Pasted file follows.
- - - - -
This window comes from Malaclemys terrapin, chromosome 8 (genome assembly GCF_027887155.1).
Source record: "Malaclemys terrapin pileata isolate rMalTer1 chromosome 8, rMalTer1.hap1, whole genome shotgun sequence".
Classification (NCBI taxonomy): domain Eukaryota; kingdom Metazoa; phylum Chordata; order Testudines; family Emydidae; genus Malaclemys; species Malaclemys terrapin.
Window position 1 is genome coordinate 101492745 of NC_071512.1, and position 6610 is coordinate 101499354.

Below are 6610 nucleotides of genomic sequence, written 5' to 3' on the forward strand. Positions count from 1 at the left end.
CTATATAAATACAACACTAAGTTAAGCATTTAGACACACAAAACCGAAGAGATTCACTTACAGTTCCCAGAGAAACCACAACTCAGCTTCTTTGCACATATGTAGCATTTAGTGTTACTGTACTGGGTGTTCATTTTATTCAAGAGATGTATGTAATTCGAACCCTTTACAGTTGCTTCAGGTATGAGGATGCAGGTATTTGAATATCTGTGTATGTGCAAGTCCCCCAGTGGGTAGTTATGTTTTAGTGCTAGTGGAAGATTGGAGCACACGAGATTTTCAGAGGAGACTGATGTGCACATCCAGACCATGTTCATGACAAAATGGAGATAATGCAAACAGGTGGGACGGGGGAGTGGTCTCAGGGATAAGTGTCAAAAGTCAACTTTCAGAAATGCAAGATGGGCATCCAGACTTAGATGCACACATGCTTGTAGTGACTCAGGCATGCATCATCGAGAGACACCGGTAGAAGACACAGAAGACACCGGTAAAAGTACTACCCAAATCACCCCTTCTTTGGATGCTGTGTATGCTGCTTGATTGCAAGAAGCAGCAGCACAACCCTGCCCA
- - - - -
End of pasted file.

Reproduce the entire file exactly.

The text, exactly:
This window comes from Malaclemys terrapin, chromosome 8 (genome assembly GCF_027887155.1).
Source record: "Malaclemys terrapin pileata isolate rMalTer1 chromosome 8, rMalTer1.hap1, whole genome shotgun sequence".
Classification (NCBI taxonomy): domain Eukaryota; kingdom Metazoa; phylum Chordata; order Testudines; family Emydidae; genus Malaclemys; species Malaclemys terrapin.
Window position 1 is genome coordinate 101492745 of NC_071512.1, and position 6610 is coordinate 101499354.

Below are 6610 nucleotides of genomic sequence, written 5' to 3' on the forward strand. Positions count from 1 at the left end.
CTATATAAATACAACACTAAGTTAAGCATTTAGACACACAAAACCGAAGAGATTCACTTACAGTTCCCAGAGAAACCACAACTCAGCTTCTTTGCACATATGTAGCATTTAGTGTTACTGTACTGGGTGTTCATTTTATTCAAGAGATGTATGTAATTCGAACCCTTTACAGTTGCTTCAGGTATGAGGATGCAGGTATTTGAATATCTGTGTATGTGCAAGTCCCCCAGTGGGTAGTTATGTTTTAGTGCTAGTGGAAGATTGGAGCACACGAGATTTTCAGAGGAGACTGATGTGCACATCCAGACCATGTTCATGACAAAATGGAGATAATGCAAACAGGTGGGACGGGGGAGTGGTCTCAGGGATAAGTGTCAAAAGTCAACTTTCAGAAATGCAAGATGGGCATCCAGACTTAGATGCACACATGCTTGTAGTGACTCAGGCATGCATCATCGAGAGACACCGGTAGAAGACACAGAAGACACCGGTAAAAGTACTACCCAAATCACCCCTTCTTTGGATGCTGTGTATGCTGCTTGATTGCAAGAAGCAGCAGCACAACCCTGCCCA